To accurately predict binding affinities between protein and ligands from first principles, it is essential to extensively sample the accessible conformations of the dynamic protein-ligand system. Standard free energy methods based on MD simulations typically require days to compute a converged estimate of the free energy of binding for each ligand, as many pair-wise interactions among protein, ligand and solvent atoms have to be calculated at each MD time step. On the contrary, docking concepts are quite efficient in predicting the binding orientation of ligands in a protein's binding site but neglect the dynamic aspects of the protein-ligand complex resulting in inaccurate predictions of binding affinities.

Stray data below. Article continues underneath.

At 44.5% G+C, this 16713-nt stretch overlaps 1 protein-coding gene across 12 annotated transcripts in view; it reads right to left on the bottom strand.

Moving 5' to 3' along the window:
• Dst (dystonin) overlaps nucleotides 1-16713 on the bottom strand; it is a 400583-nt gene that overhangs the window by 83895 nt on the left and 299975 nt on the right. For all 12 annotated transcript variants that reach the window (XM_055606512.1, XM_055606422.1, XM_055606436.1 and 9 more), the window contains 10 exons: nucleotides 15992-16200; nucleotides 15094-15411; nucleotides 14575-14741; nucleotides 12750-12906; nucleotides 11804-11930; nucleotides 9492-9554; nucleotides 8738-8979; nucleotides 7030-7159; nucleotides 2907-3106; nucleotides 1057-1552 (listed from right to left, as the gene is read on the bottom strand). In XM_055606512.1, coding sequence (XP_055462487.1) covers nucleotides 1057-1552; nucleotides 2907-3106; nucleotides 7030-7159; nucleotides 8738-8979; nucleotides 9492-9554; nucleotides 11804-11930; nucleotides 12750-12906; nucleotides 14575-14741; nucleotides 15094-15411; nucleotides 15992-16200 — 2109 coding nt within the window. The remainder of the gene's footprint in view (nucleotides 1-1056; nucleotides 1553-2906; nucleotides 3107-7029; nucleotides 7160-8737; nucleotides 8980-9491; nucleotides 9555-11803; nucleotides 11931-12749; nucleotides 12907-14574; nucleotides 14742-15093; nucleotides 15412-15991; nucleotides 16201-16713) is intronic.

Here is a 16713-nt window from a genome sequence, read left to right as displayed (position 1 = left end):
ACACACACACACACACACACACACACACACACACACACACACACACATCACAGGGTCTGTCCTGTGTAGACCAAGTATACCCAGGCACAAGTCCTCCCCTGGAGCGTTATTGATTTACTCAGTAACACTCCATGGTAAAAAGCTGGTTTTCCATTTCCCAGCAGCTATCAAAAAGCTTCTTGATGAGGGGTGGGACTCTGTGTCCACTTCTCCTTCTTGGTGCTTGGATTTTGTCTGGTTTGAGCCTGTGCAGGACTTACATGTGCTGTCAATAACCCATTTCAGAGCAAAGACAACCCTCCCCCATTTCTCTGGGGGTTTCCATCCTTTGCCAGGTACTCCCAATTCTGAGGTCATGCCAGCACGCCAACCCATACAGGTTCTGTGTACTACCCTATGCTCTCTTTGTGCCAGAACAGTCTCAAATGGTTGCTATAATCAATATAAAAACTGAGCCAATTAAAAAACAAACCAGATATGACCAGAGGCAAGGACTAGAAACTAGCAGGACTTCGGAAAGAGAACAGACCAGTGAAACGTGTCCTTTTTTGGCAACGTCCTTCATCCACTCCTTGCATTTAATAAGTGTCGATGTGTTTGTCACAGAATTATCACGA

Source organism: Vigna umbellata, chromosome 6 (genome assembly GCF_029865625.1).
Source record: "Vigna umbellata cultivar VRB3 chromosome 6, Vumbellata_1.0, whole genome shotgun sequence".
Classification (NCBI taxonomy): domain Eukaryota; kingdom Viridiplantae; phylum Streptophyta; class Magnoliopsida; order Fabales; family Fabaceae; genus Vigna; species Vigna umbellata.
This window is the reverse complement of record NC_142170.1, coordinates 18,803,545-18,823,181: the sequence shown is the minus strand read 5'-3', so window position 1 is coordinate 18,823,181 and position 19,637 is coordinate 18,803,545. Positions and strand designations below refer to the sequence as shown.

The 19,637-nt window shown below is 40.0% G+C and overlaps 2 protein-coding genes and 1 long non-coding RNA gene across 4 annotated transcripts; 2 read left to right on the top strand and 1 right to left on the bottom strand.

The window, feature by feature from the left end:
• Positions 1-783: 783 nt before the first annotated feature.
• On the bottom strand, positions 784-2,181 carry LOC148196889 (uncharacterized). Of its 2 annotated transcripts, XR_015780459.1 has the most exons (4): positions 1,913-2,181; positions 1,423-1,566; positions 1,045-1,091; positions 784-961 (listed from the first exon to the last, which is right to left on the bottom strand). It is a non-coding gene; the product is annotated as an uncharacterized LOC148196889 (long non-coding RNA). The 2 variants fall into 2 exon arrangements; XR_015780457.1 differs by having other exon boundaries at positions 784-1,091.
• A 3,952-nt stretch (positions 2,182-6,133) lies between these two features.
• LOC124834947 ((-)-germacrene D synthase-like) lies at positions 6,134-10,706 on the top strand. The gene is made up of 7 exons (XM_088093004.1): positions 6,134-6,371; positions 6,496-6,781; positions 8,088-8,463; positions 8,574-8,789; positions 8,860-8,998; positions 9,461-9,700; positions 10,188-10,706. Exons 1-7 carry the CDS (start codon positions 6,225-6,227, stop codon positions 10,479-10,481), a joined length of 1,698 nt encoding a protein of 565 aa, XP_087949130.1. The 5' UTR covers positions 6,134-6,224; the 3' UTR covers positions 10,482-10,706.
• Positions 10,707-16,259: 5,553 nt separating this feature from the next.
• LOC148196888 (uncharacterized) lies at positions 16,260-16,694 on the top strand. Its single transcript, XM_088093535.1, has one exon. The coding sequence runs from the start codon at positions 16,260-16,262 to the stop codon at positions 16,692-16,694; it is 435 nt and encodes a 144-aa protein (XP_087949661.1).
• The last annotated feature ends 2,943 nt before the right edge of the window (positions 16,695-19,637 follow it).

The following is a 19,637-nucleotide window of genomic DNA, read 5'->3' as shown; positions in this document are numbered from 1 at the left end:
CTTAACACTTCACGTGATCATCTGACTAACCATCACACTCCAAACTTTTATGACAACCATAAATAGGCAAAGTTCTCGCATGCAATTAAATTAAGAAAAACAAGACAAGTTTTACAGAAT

To combine the efficiency of protein-ligand docking with the accuracy of MD-based free-energy methods, we have extended our method Limoc to estimate binding affinities. Due to the pre-generation of an EPS using Limoc, only the ligand degrees-of-freedom in this EPS need to be considered. This decoupling of protein and ligand sampling allows for an efficient prediction of binding affinities for a large set of chemicals potentially binding to the target protein. When Limoc was applied to docking, the method outperformed standard ensemble docking. Furthermore, structural analysis of the Limoc trajectory revealed that it was able to mimic the trajectories of protein-ligand complex MD trajectories for a diverse set of ligands.